MINNEAPOLIS – .The teenage son of a tribal chairman pleaded guilty Tuesday to a criminal charge for his role in shootings that left 10 people dead on an Indian reservation last March.
Louis Jourdain, 17, pleaded guilty to threatening interstate communications, according to a docket released by a federal court in St. Paul.
Two other charges — conspiracy to commit murder and conspiracy to commit offenses against the United States — were dropped.
The docket, some of which had been blacked out, gave few details of the charge, saying only that Jourdain used a computer to conduct interstate communications that "could be taken by an objective observer as threatening" sometime between Jan. 1, 2003 and March 2005.
Most of the proceedings involving Jourdain have been closed to the public because of his age, and the release of the docket marked the first time the charges were even disclosed.
Jourdain is the son of Floyd Jourdain Jr., the tribal chairman of the Red Lake Band of Chippewa. He was also a friend of 16-year-old Jeff Weise, who shot and killed nine people on the northern Minnesota reservation before killing himself.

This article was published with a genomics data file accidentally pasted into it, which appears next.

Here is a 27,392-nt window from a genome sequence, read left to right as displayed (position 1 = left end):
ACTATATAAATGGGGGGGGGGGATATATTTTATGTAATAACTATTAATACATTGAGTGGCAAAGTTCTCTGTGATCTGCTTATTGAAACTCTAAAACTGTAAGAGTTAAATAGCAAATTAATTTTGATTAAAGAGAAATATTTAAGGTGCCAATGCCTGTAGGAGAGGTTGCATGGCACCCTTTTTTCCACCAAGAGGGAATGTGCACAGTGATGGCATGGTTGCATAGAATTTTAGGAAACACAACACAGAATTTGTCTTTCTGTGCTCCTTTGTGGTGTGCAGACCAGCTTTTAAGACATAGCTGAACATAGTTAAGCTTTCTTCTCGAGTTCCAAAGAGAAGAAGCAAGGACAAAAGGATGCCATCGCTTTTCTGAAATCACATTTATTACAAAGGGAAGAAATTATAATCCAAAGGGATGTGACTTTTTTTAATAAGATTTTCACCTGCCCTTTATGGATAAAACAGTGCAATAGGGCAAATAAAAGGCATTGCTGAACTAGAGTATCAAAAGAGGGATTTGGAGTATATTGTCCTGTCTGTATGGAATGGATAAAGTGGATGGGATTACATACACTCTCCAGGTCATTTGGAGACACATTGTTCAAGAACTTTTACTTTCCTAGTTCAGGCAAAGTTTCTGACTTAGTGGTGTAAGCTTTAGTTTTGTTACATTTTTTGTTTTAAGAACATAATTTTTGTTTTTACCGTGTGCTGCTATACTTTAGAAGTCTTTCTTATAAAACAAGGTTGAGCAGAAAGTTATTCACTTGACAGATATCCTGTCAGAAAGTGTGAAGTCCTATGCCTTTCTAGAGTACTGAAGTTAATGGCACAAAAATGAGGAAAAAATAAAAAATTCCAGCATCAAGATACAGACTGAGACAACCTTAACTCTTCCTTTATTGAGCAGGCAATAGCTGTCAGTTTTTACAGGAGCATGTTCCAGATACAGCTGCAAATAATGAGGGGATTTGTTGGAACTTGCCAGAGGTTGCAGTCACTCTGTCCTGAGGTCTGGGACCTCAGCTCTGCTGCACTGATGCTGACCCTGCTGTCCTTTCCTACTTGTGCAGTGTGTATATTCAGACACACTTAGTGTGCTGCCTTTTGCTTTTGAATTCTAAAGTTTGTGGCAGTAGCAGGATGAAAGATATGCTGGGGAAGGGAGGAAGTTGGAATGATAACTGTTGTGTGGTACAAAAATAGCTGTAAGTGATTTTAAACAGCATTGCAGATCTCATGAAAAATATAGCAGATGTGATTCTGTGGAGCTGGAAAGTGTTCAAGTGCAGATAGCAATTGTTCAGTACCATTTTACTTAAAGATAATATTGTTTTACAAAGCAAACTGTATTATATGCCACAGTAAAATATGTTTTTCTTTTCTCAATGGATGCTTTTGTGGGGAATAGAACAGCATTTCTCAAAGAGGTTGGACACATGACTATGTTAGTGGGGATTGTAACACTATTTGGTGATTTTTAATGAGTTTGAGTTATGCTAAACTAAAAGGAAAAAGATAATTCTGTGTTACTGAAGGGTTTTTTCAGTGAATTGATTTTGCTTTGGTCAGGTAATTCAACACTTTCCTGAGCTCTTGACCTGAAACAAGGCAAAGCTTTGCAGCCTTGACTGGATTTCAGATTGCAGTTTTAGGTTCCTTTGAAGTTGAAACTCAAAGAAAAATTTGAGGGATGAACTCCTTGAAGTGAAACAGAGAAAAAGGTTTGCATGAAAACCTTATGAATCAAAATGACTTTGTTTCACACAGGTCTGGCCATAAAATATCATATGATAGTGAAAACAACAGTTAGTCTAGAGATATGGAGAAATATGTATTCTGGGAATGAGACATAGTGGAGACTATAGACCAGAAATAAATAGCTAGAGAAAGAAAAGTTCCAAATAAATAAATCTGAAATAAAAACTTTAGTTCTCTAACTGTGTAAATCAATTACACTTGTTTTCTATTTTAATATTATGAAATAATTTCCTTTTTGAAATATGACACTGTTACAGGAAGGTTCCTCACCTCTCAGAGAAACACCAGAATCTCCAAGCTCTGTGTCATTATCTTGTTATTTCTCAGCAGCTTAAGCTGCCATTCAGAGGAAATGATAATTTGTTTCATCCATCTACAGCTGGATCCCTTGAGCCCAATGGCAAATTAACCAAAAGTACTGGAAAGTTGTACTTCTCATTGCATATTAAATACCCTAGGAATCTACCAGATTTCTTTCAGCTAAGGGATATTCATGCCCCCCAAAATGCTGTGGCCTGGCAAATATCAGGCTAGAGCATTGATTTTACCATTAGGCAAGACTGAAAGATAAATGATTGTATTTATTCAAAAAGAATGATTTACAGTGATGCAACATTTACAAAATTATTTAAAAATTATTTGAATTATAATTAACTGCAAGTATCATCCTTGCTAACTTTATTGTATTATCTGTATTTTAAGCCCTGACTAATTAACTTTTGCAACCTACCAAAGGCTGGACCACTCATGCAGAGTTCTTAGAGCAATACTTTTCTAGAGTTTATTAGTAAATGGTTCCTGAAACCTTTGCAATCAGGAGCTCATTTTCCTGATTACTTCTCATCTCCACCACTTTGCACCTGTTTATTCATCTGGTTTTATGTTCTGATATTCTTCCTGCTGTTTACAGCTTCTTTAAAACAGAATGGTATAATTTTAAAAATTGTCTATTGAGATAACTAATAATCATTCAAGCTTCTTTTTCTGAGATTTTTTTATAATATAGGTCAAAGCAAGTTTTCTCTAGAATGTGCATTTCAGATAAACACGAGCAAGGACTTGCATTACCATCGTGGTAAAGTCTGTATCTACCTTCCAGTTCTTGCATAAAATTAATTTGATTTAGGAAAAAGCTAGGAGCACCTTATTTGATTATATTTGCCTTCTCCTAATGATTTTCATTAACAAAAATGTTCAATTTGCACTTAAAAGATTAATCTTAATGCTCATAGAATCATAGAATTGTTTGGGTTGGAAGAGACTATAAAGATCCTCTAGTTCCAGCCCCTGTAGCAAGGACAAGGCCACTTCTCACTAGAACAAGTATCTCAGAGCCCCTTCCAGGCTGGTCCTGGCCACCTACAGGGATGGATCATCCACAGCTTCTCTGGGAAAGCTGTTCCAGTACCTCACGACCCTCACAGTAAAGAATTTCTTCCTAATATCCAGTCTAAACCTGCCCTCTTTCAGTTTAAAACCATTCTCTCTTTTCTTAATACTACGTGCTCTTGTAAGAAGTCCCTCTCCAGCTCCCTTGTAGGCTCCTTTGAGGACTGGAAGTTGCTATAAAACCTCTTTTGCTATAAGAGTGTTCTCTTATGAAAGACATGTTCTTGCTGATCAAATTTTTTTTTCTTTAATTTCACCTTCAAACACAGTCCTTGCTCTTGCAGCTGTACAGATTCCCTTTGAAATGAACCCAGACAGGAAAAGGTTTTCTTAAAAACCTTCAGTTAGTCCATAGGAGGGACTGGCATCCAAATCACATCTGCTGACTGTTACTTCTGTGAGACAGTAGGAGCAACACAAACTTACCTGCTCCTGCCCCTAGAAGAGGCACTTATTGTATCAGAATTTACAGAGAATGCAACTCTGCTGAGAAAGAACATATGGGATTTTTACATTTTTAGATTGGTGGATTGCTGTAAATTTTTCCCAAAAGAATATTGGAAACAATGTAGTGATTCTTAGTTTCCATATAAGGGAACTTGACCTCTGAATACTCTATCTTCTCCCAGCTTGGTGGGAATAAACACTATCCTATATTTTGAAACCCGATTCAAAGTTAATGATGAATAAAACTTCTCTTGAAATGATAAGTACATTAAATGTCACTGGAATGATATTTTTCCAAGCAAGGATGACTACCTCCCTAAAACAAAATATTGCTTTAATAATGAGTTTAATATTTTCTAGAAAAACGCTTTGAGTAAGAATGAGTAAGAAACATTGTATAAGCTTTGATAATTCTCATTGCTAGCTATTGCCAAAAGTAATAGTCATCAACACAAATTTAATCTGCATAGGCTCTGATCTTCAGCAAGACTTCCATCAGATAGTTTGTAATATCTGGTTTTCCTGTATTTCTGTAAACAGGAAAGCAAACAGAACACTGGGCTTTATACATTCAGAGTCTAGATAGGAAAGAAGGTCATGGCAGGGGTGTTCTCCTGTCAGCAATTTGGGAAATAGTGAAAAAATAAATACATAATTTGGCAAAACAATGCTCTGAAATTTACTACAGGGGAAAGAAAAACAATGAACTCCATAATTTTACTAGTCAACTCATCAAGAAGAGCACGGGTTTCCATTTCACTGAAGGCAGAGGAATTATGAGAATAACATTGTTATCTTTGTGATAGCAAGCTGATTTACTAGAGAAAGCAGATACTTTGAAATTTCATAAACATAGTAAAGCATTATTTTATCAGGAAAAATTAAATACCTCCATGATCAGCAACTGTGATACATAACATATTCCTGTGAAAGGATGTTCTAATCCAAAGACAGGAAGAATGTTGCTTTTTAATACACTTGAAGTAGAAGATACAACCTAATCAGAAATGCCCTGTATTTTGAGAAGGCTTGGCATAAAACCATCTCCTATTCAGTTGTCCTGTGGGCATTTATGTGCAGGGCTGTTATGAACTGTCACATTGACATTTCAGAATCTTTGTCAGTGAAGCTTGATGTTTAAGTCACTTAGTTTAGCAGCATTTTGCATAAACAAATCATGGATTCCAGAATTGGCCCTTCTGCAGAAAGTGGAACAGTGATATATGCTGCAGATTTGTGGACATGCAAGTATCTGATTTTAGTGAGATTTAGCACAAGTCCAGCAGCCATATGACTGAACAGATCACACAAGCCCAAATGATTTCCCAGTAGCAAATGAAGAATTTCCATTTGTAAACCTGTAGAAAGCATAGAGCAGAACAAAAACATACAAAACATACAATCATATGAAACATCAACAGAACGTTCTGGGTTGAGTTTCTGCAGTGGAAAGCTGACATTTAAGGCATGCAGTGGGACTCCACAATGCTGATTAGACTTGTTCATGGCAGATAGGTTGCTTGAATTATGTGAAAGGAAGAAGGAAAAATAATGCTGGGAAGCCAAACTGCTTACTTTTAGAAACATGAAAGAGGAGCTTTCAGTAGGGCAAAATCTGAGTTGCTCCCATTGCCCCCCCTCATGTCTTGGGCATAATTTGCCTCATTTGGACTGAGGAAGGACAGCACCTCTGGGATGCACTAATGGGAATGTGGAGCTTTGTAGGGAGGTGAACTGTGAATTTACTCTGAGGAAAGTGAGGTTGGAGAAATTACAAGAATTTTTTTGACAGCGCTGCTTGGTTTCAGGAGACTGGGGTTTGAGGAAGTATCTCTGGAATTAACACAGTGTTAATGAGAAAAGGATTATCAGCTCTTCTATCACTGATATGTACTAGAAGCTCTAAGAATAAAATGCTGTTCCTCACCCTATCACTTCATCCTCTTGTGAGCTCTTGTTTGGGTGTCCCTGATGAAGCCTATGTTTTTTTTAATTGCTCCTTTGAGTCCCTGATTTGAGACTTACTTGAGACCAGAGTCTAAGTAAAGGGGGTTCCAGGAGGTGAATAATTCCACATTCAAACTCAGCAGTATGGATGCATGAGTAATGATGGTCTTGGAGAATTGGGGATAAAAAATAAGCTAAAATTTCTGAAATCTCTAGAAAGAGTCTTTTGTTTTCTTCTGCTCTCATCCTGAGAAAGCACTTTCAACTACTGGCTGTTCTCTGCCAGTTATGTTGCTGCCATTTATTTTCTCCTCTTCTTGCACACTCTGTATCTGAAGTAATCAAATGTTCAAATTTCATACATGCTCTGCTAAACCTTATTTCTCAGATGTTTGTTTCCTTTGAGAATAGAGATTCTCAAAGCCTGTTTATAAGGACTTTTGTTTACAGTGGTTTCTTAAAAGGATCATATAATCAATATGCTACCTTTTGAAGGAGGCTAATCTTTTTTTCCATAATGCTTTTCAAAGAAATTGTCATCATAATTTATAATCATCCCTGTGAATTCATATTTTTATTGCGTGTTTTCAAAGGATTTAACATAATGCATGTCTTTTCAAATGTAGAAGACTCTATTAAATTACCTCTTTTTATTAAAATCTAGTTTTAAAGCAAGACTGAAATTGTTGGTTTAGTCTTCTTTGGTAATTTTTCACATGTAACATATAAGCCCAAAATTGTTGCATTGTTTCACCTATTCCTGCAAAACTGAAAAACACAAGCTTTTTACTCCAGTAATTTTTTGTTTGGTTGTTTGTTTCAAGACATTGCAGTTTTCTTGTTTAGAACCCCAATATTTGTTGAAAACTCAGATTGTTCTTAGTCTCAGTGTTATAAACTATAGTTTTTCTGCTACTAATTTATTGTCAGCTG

Floyd Jourdain said authorities examined about 400 pages of text messages from his son that covered everything "from girls to music to video games to movies."
"Unfortunately, some of it might be perceived as threatening or inappropriate," he said. "And that is basically what he's decided that he is admitting to today."
The rampage started when Weise killed his grandfather and his grandfather's girlfriend, then went to Red Lake High School, where he killed seven people in the nation's worst school shooting since Columbine.
Jourdain was arrested a week after the shooting and remained jailed Tuesday. His trial had been expected to begin in mid-December in federal juvenile court.
Floyd Jourdain said his son "admits to his wrongheaded and inappropriate use of the Internet, but he does not accept responsibility for the 10 lives lost at Red Lake on March 21 because he is not responsible."
Carol Stillday Spears, whose 15-year-old daughter, Thurlene, was killed, said she was frustrated to hear that the more serious charges against Jourdain were dropped.
"I think he should be punished. I lost my baby over there," Spears said. Her two other teenage daughters do not attend the school because they are still scared.
Red Lake Principal Chris Dunshee said he hopes the plea "will lend to the healing process and not be something that will cause more divisiveness."
Messages left at the office of Jourdain's attorney, Jon Hopeman, were not immediately returned.
No sentencing date was set. In most cases, juveniles who are tried in federal court can only be held until age 21.
Karen Bailey, a spokeswoman for U.S. Attorney Tom Heffelfinger, said the law requires sentencing within 20 business days. She said Heffelfinger did not have anything else to say about the case.